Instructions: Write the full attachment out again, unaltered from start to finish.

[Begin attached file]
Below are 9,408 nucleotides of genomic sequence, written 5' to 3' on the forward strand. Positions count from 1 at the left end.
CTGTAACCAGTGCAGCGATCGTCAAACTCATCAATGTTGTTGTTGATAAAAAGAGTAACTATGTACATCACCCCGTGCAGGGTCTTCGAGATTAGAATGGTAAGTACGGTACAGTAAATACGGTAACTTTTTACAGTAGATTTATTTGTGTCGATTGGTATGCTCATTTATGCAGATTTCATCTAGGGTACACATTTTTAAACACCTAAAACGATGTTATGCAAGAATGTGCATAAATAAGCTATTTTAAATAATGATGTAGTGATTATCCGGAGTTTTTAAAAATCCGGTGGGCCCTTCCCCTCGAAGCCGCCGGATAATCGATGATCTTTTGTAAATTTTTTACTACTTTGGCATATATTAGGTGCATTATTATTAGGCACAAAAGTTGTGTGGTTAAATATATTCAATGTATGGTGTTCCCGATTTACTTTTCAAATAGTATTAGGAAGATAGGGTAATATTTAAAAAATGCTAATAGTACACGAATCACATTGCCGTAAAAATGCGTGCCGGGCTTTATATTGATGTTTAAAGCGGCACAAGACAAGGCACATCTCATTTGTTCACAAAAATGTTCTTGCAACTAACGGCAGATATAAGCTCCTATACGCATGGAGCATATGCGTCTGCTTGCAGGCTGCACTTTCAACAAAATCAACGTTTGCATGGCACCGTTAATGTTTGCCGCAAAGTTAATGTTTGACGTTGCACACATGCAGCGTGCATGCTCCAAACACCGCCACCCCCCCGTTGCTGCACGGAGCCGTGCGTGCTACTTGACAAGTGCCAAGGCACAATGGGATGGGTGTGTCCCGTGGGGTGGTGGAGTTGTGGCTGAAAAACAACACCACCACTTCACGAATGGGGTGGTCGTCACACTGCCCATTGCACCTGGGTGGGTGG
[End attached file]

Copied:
Below are 9,408 nucleotides of genomic sequence, written 5' to 3' on the forward strand. Positions count from 1 at the left end.
CTGTAACCAGTGCAGCGATCGTCAAACTCATCAATGTTGTTGTTGATAAAAAGAGTAACTATGTACATCACCCCGTGCAGGGTCTTCGAGATTAGAATGGTAAGTACGGTACAGTAAATACGGTAACTTTTTACAGTAGATTTATTTGTGTCGATTGGTATGCTCATTTATGCAGATTTCATCTAGGGTACACATTTTTAAACACCTAAAACGATGTTATGCAAGAATGTGCATAAATAAGCTATTTTAAATAATGATGTAGTGATTATCCGGAGTTTTTAAAAATCCGGTGGGCCCTTCCCCTCGAAGCCGCCGGATAATCGATGATCTTTTGTAAATTTTTTACTACTTTGGCATATATTAGGTGCATTATTATTAGGCACAAAAGTTGTGTGGTTAAATATATTCAATGTATGGTGTTCCCGATTTACTTTTCAAATAGTATTAGGAAGATAGGGTAATATTTAAAAAATGCTAATAGTACACGAATCACATTGCCGTAAAAATGCGTGCCGGGCTTTATATTGATGTTTAAAGCGGCACAAGACAAGGCACATCTCATTTGTTCACAAAAATGTTCTTGCAACTAACGGCAGATATAAGCTCCTATACGCATGGAGCATATGCGTCTGCTTGCAGGCTGCACTTTCAACAAAATCAACGTTTGCATGGCACCGTTAATGTTTGCCGCAAAGTTAATGTTTGACGTTGCACACATGCAGCGTGCATGCTCCAAACACCGCCACCCCCCCGTTGCTGCACGGAGCCGTGCGTGCTACTTGACAAGTGCCAAGGCACAATGGGATGGGTGTGTCCCGTGGGGTGGTGGAGTTGTGGCTGAAAAACAACACCACCACTTCACGAATGGGGTGGTCGTCACACTGCCCATTGCACCTGGGTGGGTGG